Actor Hugh Grant has received a ruling from London’s High Court regarding his lawsuit against Rupert Murdoch’s UK newspaper arm, News Group Newspapers (NGN). Grant, known for his roles in films like “Notting Hill,” has accused NGN, specifically its tabloid the Sun, of engaging in unlawful activities such as phone-hacking. The court ruled that some of Grant’s claims can proceed to trial, while others were filed too late.
In a written ruling, Judge Timothy Fancourt stated that certain allegations in Grant’s lawsuit were submitted past the allowable timeframe, but others could still be pursued. NGN had also sought to dismiss a lawsuit brought by Prince Harry during an April hearing, but a ruling in Harry’s case is expected after further discussions in July, where he will seek permission to rely on a supposed “secret agreement” between Buckingham Palace and NGN.
Grant, who previously filed a lawsuit against NGN in relation to the now-defunct News of the World tabloid, has become a prominent advocate for press reform since the phone-hacking scandal came to light. His latest lawsuit alleges that Sun reporters tapped his landline phone, placed listening and tracking devices in his home and car, burglarized his property, and obtained his private information through deception.
NGN denies these allegations, and their lawyers argued during the April hearing that it was implausible for Grant to claim he didn’t have enough knowledge to file a lawsuit against the Sun earlier.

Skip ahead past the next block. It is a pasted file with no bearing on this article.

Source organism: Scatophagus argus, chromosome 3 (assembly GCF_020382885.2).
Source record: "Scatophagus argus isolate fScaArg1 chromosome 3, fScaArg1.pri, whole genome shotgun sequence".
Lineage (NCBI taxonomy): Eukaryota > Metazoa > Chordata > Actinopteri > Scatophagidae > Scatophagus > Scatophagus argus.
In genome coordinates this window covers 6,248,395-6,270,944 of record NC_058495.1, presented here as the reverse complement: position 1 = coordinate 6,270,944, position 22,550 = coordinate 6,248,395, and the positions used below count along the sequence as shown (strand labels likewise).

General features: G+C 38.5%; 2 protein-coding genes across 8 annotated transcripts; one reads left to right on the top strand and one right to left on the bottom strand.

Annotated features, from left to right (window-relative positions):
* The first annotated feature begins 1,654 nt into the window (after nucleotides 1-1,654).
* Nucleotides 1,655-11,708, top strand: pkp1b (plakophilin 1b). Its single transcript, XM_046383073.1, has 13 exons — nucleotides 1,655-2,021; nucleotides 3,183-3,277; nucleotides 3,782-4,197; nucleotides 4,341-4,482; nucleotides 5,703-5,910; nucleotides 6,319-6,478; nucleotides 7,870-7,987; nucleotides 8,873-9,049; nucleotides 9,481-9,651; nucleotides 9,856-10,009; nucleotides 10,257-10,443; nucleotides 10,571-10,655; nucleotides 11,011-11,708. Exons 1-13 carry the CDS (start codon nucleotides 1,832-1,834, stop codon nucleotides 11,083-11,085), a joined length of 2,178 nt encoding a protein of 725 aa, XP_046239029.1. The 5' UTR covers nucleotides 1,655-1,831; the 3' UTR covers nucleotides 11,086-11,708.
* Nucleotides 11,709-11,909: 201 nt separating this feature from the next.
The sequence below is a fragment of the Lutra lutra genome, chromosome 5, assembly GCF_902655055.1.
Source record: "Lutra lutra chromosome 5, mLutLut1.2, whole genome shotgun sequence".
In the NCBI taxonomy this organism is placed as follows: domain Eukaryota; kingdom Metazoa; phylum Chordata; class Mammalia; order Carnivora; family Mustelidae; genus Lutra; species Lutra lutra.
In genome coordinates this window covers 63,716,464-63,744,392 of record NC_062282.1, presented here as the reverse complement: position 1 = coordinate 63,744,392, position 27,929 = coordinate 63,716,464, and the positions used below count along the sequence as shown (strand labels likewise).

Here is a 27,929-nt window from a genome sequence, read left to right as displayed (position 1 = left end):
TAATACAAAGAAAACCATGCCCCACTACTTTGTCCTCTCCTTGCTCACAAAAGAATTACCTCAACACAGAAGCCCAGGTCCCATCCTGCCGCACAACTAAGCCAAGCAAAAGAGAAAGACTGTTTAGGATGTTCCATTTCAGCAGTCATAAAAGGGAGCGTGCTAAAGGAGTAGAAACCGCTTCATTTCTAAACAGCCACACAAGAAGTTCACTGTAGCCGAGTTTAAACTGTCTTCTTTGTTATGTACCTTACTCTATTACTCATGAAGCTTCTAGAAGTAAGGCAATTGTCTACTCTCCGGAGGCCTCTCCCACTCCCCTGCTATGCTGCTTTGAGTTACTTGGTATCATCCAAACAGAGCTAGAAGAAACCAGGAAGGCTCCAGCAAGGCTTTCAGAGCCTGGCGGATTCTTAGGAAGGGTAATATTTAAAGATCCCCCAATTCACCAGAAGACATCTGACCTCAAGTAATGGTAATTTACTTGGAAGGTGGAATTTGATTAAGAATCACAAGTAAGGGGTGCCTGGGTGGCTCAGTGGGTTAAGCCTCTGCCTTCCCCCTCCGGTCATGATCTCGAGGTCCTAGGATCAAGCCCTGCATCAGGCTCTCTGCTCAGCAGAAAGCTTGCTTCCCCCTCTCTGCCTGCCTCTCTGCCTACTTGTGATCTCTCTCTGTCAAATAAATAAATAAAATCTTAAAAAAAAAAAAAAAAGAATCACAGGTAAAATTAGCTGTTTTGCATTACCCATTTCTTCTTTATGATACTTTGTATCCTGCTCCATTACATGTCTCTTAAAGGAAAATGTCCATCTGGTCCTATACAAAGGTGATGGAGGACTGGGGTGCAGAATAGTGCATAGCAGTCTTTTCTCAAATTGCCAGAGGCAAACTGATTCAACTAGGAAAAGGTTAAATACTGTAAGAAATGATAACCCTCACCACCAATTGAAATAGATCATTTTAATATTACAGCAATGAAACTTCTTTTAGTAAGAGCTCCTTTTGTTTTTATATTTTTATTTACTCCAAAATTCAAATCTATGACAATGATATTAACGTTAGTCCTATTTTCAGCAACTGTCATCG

Judge Fancourt’s ruling states that Grant’s claim concerning voicemail interception, commonly known as “phone-hacking,” was filed too late. However, the question of whether Grant’s allegations of landline tapping, bugging, burglary, and instructions given to private investigators were also filed too late will be decided during the trial.
The outcome of this legal battle between Grant and NGN will have implications for the ongoing discussions around media ethics and privacy rights. Grant’s active involvement in press reform highlights his commitment to addressing the issue of unlawful information gathering and advocating for greater accountability within the industry.
As the case progresses, both Grant and NGN will have their arguments heard in court. The ruling sets the stage for a trial that will examine the specific allegations brought by Grant and determine the extent to which NGN may be held accountable for the alleged unlawful activities.
The outcome of the trial and any subsequent rulings will shape the narrative surrounding press ethics and the responsibility of media organizations when it comes to protecting the privacy and rights of individuals. It remains to be seen how this legal battle will unfold and what impact it may have on the broader media landscape.